In general… If a word begins with “W” or if it follows “U” or “O”, it is frequently, but not always, pronounced as in “Water” (e.g. Wailuku – Wahyee-loo-koo).
If “W” follows “I” or “E”, it is usually pronounced as “V” as in “Valor”. (e.g. Ewa Beach — Eh-vah)
If “W” follows “A”, it might be pronounced as “V” or “W”. (e.g. Lawa — Lah-vah; Makawao — Mah-kah-wow)
The ‘okina, which is often written with an apostrophe (‘), signifies a glottal stop. The ‘okina breaks-up vowels, so they don’t become diphthongs. It is almost like there are semicolons in the middle of words which separate syllables. The ‘okina can totally change the meaning of a word. (e.g. Lānaʻi — Lah-nah-ee = Name of Island off the coast of Maui; Lānai — Lah-naee = Porch or balcony; Ka’i –Kah-ee = To coach, train, march; Kai = Kaee = Saltwater, ocean water)
The kahako is a macron which is written as a line above certain vowels that indicates a vowel that is held creating a stress in the pronunciation of a word. (e.g. Haleakalā – Ha-le-a-ka-LA)
This oli (chant) was composed by Uncle Lloyd and chanted at the end of practices and before races.
One with the Earth
One with the Heavens
One with BOCC
I’i Ke Kuakahi
All Together Now
Usually, we would all put our hands together while chanting the oli and lift them as we say, “Hu!” However, as part of our COVID-19 Protocol, we stand 6 feet apart in a circle and throw a shaka out out towards the middle.
Lyrics written by Rev. Lorenzo Lyons (also known as Makua Laiana), and the music was composed by James McGranahan.
E Hawaiʻi e kuʻu one hānau e Kuʻu home kulaīwi nei ʻOli nō au i nā pono lani ou E Hawaiʻi, aloha ē
Hui: E hauʻoli e nā ʻōpio o Hawaiʻi nei ʻOli ē! ʻOli ē! Mai nā aheahe makani e pā mai nei Mau ke aloha, no Hawaiʻi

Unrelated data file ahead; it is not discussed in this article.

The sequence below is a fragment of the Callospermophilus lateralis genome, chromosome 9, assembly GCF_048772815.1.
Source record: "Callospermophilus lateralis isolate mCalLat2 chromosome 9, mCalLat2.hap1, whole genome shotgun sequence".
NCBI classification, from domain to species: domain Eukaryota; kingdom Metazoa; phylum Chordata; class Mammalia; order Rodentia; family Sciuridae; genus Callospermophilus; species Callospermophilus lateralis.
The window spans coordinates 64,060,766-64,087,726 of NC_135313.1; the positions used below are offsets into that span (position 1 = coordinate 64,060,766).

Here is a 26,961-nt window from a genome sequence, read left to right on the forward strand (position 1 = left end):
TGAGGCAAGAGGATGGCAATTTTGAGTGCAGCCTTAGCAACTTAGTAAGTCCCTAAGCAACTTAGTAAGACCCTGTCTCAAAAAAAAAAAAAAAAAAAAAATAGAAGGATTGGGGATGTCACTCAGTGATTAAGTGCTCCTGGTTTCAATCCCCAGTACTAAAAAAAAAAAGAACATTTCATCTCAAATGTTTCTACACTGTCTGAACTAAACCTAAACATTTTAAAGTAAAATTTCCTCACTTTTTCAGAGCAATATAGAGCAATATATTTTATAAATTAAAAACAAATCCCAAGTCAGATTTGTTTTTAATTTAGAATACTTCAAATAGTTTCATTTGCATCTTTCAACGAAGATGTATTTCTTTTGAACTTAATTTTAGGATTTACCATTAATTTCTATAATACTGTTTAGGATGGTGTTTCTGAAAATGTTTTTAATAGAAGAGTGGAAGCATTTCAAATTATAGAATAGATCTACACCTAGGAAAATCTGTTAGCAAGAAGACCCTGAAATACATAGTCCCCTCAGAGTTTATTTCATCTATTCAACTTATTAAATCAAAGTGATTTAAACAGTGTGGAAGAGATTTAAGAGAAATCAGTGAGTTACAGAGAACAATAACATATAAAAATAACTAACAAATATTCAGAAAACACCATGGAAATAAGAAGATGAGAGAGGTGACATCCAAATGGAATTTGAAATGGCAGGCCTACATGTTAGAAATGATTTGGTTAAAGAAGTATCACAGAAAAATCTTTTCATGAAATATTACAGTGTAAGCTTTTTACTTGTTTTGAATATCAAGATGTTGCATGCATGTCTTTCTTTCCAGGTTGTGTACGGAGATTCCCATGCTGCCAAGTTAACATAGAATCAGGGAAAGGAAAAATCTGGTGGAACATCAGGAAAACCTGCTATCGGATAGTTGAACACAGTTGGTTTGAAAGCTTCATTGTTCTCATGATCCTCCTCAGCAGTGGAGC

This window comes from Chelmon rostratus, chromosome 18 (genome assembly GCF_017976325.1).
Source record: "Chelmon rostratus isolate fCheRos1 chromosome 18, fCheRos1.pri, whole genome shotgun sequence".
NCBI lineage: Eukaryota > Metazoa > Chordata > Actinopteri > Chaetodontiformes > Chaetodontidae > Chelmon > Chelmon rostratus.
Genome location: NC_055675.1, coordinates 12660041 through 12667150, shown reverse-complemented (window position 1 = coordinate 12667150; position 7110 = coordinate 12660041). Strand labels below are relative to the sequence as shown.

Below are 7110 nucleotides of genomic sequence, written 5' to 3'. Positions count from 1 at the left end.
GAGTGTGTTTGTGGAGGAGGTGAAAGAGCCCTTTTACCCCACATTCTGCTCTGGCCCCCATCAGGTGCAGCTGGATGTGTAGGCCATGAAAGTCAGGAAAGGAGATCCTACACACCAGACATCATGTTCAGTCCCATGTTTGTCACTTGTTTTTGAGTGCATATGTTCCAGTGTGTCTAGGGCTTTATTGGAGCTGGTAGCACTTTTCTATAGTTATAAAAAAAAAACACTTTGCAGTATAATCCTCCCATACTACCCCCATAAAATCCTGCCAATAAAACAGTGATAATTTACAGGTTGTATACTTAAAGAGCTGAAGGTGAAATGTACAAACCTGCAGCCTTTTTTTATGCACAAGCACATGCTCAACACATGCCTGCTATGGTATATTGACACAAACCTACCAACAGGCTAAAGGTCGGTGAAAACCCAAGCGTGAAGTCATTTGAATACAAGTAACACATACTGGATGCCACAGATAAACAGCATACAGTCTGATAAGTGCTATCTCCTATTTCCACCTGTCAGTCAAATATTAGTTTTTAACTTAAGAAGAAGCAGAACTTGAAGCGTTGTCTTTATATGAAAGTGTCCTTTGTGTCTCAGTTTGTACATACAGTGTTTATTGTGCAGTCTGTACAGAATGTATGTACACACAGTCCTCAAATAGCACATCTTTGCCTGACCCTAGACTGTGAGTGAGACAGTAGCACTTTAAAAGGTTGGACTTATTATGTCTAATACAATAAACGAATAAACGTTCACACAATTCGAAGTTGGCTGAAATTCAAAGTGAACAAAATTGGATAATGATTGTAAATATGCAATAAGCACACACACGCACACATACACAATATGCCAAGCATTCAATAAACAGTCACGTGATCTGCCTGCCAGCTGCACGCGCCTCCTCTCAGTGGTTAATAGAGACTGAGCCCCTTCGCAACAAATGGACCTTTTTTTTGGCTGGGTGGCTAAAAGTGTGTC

E haʻi mai kou mau kini lani e Kou mau kupa aloha, e Hawaiʻi Nā mea ʻōlino kamahaʻo no luna mai E Hawaiʻi aloha ē
Nā ke Akua e mālama mai iā ʻoe Kou mau kualono aloha nei Kou mau kahawai ʻōlinolino mau Kou mau māla pua nani ē
O Hawaiʻi, O sands of my birth My native home I rejoice in the blessings of heaven O beloved Hawai’i
Chorus: Be joyous, O youth of Hawai’i Rejoice! Rejoice! May gentle breezes blow Love for Hawai’i is eternal
May your divine throngs speak Your loving people, O Hawaiʻi The holy light from above O beloved Hawai’i
May God protect you Your beloved mountain ridges Your ever glistening streams Your beautiful gardens of flowers
This mele is often sung at regattas, long distance canoe races, and at NCOCA meetings. Following popular custom, you hold hands and gently sway with the person next to you while singing only the first verse once and the hui (chorus) twice, tagging the last line to end the song. As you repeat the last line of the hui, it is also tradition to raise your arms.
NOTE: For the closing tag, instead of repeating the last line of the hui, Mau ke aloha, no Hawai’i, the last line of the first verse is often repeated instead: E Hawaiʻi aloha ē.
Here is a video of students from schools in Hawai’i as well as local recording artists singing the entire song.
Click the button below to download the ukulele chords so you can practice this mele at home. Hawai’i Aloha is also often sung at by kanikapila groups at the end of the uke jam.
This oli was chanted when hauling logs from the forests to build canoes. The chant calls a community to join together and accomplish a common goal, all members striving to the best of their ability. In the year 2000, the Kihei Canoe Club on the Island of Maui began a project to build a koa canoe. Here is a video of some club members chanting I Ku Mau Mau as they hauled the fallen koa tree from the slopes of Haleakalā.
ʻUhola ʻia ka makaloa lā Pūʻai i ke aloha lā Kūkaʻi ʻia ka hā loa lā Pāwehi mai nā lehua Mai ka hoʻokuʻi a ka hālāwai lā Mahalo e Ke Akua Mahalo e nā kupuna lā ʻeā Mahalo me ke aloha lā Mahalo me ke aloha lā
The makaloa mat has been unfolded Food is shared in love The great breath is exchanged The Lehua honors and adores From zenith to horizon Gratitude to God Gratitude to our ancestors Gratitude with love Gratitude with love